Fried chicken restaurants in South Korea expected to raise prices due to palm oil squeeze

Diners enjoy fried chicken and beer at a pub in Seoul on April 25, 2022.
PHOTO: Reuters

SEOUL — Mr Lee's diner, a cheap-and-cheerful fried chicken shop near central Seoul, has held firm against raising prices for a decade and a half.

But now, Mr Lee says, Indonesia's cooking oil export ban and its costly squeeze on prices have been the last straw: he expects to follow larger chains of South Korea's ubiquitous "chimaek" fried chicken-and-beer outlets that are raising prices, even if he risks losing customers.

Mr Lee's dilemma highlights the perilous path ahead for policymakers in Asia's fourth-largest economy, where worries over cost-push inflation prompted a surprise rate hike this month with both inflation rates and expectations at their highest in a decade.

For a wide array of consumer goods using palm oil — from croissants to cosmetics — Indonesia's surprise moves over the past week to ban exports have sent shock waves globally, pushing up prices for palm oil from other sources such as Malaysia, and for substitutes like soy oil.

An employee cooks fried chicken at a pub in Seoul, South Korea, on April 25, 2022.
PHOTO: Reuters

"We are cautiously watching the situation as demand for Malay palm oil could increase and could lead to higher prices," said a spokesperson at Ottogi, a major South Korean producer of frozen pizza and ramen noodles.

Indonesia, the source of more than half the world's palm oil supply, widened its export suspension on Wednesday (April 27) to include crude and refined oil, throwing the market into chaos after the war in Ukraine had already squeezed supplies of sunflower oil.

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The benchmark price of palm oil futures traded in Malaysia surged their daily 10 per cent limit after Wednesday's announcement and are up nearly 50 per cent since the start of the year, while soy oil prices on the Chicago Board of Trade hit a record high.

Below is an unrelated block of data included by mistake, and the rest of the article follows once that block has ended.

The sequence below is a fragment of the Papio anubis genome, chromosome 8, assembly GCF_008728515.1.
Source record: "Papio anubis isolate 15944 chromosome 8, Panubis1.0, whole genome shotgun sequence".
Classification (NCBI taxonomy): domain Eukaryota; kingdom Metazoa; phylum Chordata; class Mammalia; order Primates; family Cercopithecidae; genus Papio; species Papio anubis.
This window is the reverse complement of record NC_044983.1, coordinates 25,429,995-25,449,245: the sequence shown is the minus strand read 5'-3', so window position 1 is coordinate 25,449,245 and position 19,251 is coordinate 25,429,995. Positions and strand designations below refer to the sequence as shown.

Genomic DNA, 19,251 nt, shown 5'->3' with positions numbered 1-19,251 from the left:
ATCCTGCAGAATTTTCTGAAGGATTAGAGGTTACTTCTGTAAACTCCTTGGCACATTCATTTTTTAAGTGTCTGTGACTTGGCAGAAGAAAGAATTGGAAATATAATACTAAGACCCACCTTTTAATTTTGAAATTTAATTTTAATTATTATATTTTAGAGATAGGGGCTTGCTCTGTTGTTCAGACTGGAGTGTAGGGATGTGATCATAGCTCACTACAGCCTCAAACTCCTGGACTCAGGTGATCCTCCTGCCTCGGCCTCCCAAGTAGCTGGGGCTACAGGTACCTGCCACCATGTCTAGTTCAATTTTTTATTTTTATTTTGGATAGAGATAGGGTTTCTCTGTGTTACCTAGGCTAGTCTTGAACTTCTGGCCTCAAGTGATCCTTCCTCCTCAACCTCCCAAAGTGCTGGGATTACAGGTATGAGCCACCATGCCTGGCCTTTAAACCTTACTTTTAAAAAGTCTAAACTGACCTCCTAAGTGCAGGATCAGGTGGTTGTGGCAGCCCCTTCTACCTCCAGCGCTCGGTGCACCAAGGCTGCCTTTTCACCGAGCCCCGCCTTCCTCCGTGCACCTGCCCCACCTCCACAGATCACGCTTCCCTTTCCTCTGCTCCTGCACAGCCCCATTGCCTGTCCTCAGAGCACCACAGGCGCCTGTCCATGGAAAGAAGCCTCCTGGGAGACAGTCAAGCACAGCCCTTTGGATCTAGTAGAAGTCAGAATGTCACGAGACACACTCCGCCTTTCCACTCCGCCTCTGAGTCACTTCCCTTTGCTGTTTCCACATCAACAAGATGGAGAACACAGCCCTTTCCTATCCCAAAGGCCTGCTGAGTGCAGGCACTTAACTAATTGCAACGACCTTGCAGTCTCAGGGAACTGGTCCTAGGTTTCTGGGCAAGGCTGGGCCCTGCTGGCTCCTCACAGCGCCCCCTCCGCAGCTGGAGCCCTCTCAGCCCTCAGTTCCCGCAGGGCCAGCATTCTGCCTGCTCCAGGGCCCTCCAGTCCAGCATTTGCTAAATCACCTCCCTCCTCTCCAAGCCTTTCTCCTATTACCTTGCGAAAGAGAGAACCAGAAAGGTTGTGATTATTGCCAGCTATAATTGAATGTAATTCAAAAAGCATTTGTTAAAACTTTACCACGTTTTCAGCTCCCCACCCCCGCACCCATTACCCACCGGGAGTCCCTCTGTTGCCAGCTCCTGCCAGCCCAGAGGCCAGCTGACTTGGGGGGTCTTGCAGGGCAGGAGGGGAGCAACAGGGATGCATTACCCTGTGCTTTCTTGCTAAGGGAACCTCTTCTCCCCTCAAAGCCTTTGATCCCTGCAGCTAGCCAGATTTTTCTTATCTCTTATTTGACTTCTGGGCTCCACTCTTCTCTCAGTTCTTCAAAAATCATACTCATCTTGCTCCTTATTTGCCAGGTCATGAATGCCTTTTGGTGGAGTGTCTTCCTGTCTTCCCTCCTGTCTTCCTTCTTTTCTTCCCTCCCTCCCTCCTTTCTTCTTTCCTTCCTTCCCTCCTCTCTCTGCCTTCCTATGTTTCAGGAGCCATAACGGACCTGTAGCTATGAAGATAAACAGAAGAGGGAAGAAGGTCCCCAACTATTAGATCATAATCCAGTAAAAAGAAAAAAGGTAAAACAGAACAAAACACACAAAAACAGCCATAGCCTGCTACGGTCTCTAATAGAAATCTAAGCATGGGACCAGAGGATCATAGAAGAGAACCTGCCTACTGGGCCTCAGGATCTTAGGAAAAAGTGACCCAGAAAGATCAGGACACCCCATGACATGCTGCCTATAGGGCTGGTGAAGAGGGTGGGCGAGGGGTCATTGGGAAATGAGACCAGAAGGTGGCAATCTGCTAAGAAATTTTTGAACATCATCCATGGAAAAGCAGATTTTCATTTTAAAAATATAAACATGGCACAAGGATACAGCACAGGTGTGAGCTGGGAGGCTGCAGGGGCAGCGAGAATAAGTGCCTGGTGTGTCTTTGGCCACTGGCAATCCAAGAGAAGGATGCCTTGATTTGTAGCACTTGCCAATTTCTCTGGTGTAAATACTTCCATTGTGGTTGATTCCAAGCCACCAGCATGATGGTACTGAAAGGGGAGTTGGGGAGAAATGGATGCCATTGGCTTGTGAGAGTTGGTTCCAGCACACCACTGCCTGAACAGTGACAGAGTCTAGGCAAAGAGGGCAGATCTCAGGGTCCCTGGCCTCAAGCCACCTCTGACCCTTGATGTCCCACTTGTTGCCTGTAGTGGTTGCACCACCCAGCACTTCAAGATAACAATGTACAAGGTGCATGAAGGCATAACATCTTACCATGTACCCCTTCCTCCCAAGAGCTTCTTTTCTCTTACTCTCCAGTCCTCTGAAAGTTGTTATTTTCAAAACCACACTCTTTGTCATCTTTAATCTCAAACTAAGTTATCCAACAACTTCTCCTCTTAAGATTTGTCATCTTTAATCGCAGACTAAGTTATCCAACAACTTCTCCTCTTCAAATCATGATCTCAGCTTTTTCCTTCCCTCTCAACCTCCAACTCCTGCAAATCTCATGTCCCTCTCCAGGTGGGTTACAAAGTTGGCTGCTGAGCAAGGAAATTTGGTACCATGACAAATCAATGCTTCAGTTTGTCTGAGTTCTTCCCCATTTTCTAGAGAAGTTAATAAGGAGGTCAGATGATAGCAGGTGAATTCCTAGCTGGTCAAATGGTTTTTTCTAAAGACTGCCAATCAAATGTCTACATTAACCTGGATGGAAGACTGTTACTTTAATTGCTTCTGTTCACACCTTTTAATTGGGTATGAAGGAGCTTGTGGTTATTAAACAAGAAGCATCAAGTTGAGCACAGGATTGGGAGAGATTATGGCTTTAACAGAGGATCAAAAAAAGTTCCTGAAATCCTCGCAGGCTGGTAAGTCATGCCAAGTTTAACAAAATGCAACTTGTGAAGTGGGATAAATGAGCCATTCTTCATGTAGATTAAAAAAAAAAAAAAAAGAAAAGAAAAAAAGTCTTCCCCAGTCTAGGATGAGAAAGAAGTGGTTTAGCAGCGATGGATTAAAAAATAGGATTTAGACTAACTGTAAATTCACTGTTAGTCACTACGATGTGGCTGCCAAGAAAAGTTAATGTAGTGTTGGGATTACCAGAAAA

Even before the ban, a steady climb in global prices had roughly doubled the price of an 18-litre container of edible oil in South Korea from a year earlier.

"Everything's gone up, this box of oil has doubled, flour coating is up, so is chicken," said Mr Lee, the chimaek diner owner, who declined to give his full name for fear of attracting attention to price increases at his shop. His shop displays a customer service award from a local government office for his long record of steady prices.

Cho Tae-won, 36, makes a toast as he and his colleagues eat fried chicken at a pub in Seoul, South Korea, on April 25, 2022. 
PHOTO: Reuters

"We haven't been raising prices, but it's really hard now and we need to raise prices a bit." Genesis BBQ, one of the country's biggest fried chicken chains, last week said it would raise prices for most items on its menu for the first time in four years by 10 per cent, after similar moves by rivals Kyochon F&B and BHC.

This set the stage for similar hikes at local shops like Mr Lee's, which charges 8,000 won (S$8.70) for a whole chicken. The bigger chains will be charging up to 20,000 won for their chickens.

And the price impact of the palm oil squeeze won't be limited to chicken.

South Korea imported US$2.2 billion (S$3.05 billion) worth of animal and vegetable fats and oils in 2021, of which about 30 per cent were palm oil, according to customs agency data. Most of that, or 56 per cent, came from Indonesia, and the rest from Malaysia.

Women eat fried chicken at a Han river park in Seoul, South Korea, on April 26, 2022.
PHOTO: Reuters

"I heard palm oil gets used in so many cosmetics," said Ms Joo Hyeon-jung, who was picnicking with friends along Seoul's Hangang River.

"Cosmetics are like necessities for us women and price increases there will really hit me, because its like a fixed expenditure."

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